# Freezing Point Depression and Colligative Properties Quiz

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## 12 Questions

### What is responsible for the freezing point depression observed in solutions?

Introduction of solute molecules to a solvent

### Which property is directly proportional to the molality of the solute in a solution?

Freezing point depression

### What type of substances are nonelectrolytes?

Substances with only molecules and no ions

### In terms of composition, what characterizes strong electrolytes?

Composed mostly of ionic compounds

### When can it be assumed that the substance being worked with is a nonelectrolyte?

When it is uniform and free of ions

### For problems related to freezing point depression and boiling point elevation, what should be kept an eye out for?

Presence of ions in the solution

### Which property undergoes changes due to the addition of solutes to a solvent?

Melting and boiling point

### What is the condition for a solute to exert any change on colligative properties?

Contributing to the vapor pressure of the solution

Entropy

freezing point

### What does the chemical potential of a solvent indicate?

Its molar Gibbs energy contribution to a mixture

It decreases

## Study Notes

### Freezing Point Depression

• Freezing point depression is a colligative property observed in solutions that results from the introduction of solute molecules to a solvent.
• The freezing points of solutions are all lower than that of the pure solvent.
• The freezing point depression is directly proportional to the molality of the solute.
• The freezing point depression equation is: ΔT_f = T_f(solvent) - T_f(solution) = K_f × m
• Where ΔT_f is the freezing point depression, T_f(solvent) is the freezing point of the solvent, T_f(solution) is the freezing point of the solution, K_f is the freezing point depression constant, and m is the molality.

### Types of Solutes

• Nonelectrolytes are substances with no ions, only molecules.
• Strong electrolytes are composed mostly of ionic compounds and essentially all soluble ionic compounds form electrolytes.

### Solving Problems

• If the substance is uniform and not ionic, it can be assumed to be a nonelectrolyte and the formulas can be used to solve problems.
• These equations work for both volatile and nonvolatile solutions.
• The vapor pressure does not affect the change in temperature.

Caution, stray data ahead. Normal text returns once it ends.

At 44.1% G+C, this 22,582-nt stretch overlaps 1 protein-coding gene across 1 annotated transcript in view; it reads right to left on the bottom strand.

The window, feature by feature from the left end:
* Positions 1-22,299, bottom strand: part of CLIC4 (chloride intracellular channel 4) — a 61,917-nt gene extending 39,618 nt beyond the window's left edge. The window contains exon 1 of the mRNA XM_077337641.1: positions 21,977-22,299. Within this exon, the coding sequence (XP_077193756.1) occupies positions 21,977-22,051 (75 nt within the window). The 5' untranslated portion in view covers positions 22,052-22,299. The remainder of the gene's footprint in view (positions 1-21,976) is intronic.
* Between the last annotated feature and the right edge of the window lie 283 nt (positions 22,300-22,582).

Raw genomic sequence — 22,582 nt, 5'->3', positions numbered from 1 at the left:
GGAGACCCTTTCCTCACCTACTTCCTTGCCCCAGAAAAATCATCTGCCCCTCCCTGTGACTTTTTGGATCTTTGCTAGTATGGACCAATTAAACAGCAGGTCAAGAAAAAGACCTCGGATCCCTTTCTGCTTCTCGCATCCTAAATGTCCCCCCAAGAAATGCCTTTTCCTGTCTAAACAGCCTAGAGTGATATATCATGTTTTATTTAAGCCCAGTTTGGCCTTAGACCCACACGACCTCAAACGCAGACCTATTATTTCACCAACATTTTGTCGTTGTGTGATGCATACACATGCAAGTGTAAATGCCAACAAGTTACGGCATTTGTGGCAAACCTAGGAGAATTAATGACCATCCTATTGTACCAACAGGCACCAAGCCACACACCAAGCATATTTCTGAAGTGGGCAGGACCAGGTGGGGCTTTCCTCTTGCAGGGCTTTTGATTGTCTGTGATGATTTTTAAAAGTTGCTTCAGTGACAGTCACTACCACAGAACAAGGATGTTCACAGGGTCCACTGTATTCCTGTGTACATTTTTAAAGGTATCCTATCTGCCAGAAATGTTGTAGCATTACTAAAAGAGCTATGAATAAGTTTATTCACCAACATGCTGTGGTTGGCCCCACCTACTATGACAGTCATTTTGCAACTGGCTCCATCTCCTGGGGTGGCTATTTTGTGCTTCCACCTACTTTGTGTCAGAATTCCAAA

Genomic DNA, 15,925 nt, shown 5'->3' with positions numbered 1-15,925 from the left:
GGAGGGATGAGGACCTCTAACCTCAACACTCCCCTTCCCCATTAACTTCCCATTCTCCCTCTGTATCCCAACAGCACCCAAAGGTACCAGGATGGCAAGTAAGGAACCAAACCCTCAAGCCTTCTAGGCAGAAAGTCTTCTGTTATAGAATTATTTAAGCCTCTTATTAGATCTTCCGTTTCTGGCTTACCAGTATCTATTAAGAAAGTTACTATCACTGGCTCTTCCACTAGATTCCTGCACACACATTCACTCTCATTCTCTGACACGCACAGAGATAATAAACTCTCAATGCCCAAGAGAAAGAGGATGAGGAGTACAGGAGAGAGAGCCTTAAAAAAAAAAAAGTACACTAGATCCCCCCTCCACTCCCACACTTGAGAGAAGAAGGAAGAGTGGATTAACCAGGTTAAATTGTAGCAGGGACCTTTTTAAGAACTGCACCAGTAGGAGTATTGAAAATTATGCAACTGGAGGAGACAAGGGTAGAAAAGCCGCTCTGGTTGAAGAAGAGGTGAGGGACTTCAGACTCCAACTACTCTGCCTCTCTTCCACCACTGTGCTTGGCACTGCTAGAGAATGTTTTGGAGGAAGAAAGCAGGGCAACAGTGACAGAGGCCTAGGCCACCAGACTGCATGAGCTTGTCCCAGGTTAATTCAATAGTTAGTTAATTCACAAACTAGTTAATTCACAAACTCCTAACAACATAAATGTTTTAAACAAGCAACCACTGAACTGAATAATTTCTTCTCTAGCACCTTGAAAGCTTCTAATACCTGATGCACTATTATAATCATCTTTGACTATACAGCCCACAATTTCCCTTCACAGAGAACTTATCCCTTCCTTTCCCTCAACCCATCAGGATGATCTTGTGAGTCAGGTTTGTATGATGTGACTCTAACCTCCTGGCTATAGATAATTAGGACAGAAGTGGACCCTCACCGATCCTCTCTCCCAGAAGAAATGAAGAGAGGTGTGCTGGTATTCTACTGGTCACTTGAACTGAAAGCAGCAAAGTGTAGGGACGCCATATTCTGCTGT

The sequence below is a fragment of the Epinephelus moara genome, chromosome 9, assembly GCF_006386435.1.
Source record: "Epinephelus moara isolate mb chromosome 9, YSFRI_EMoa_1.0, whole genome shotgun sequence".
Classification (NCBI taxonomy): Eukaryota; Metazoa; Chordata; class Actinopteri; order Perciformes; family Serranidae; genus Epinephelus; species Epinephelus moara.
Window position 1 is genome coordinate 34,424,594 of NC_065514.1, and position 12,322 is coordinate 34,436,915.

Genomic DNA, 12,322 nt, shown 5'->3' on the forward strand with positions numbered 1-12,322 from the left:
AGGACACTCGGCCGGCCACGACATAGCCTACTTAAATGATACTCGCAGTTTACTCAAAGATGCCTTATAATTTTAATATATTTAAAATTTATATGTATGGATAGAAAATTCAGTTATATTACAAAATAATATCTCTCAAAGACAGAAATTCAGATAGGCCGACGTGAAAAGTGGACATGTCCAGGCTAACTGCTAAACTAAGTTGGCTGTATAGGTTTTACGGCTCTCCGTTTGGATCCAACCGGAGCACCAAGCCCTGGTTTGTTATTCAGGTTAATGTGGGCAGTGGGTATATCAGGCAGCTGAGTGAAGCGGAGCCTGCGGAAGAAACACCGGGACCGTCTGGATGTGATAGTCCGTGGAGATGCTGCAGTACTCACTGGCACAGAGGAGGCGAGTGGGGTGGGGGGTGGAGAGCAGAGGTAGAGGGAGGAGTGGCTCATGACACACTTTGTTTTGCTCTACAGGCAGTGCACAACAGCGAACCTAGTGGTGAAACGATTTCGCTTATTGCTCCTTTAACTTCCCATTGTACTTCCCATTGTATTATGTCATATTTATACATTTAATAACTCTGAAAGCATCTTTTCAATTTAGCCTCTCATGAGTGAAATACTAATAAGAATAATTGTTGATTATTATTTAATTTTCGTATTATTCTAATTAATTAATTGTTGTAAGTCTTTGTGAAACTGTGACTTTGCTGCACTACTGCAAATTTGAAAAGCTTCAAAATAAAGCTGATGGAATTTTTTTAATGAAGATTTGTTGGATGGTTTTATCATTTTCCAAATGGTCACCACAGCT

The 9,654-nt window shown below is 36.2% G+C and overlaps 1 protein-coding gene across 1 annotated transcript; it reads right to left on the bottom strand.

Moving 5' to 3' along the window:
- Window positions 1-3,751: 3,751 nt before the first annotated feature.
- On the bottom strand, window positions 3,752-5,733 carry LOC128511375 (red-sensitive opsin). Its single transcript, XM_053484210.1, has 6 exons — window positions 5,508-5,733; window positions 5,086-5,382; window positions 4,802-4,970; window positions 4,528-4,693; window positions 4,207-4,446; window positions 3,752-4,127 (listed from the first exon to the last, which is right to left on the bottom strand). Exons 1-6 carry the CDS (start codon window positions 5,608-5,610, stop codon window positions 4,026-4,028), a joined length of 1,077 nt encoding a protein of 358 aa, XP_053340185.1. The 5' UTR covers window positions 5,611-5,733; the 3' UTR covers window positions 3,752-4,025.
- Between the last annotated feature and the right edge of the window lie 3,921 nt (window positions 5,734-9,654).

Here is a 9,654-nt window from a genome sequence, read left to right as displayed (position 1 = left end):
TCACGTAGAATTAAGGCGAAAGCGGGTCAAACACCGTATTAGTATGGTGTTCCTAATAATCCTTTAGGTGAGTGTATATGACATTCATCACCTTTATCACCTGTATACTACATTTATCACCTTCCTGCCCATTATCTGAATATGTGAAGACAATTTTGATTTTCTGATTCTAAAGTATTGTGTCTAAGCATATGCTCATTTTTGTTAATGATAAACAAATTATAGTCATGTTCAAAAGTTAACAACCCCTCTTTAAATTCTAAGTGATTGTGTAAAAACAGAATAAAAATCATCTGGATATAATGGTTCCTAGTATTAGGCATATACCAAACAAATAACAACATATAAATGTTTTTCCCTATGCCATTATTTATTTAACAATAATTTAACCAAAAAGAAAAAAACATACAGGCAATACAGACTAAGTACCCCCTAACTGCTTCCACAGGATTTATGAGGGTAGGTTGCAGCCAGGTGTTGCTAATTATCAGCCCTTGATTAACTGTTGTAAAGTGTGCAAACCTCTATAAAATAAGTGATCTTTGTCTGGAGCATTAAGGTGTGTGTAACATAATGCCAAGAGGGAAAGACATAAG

### Colligative Properties

• Adding solutes to an ideal solution results in a positive ΔS, an increase in entropy.
• The properties that undergo changes due to the addition of solutes to a solvent are known as colligative properties.
• Colligative properties are dependent on the number of solutes added, not on their identity.
• Examples of colligative properties are boiling point and freezing point.

### Boiling Point Elevation and Freezing Point Depression

• The boiling point and freezing point of a pure solvent can be changed when added to a solution.
• The freezing point of the pure solvent may become lower, and the boiling point may become higher.
• The extent to which these changes occur can be found using the formulas: ΔT_f = -K_f × m and ΔT_b = K_b × m.

### Conditions for Colligative Properties

• The solute must fulfill two conditions to exert a change on colligative properties: it must not contribute to the vapor pressure of the solution, and it must remain suspended in the solution even during phase changes.

### Chemical Potential

• The chemical potential of the solvent is lower when solutes are added.
• Chemical potential is the molar Gibb's energy that one mole of solvent is able to contribute to a mixture.
• The higher the chemical potential of a solvent is, the more it is able to drive the reaction forward.

Test your knowledge on freezing point depression, a colligative property observed in solutions due to the introduction of solute molecules. Understand the relationship between freezing point depression and solute molality in solutions.

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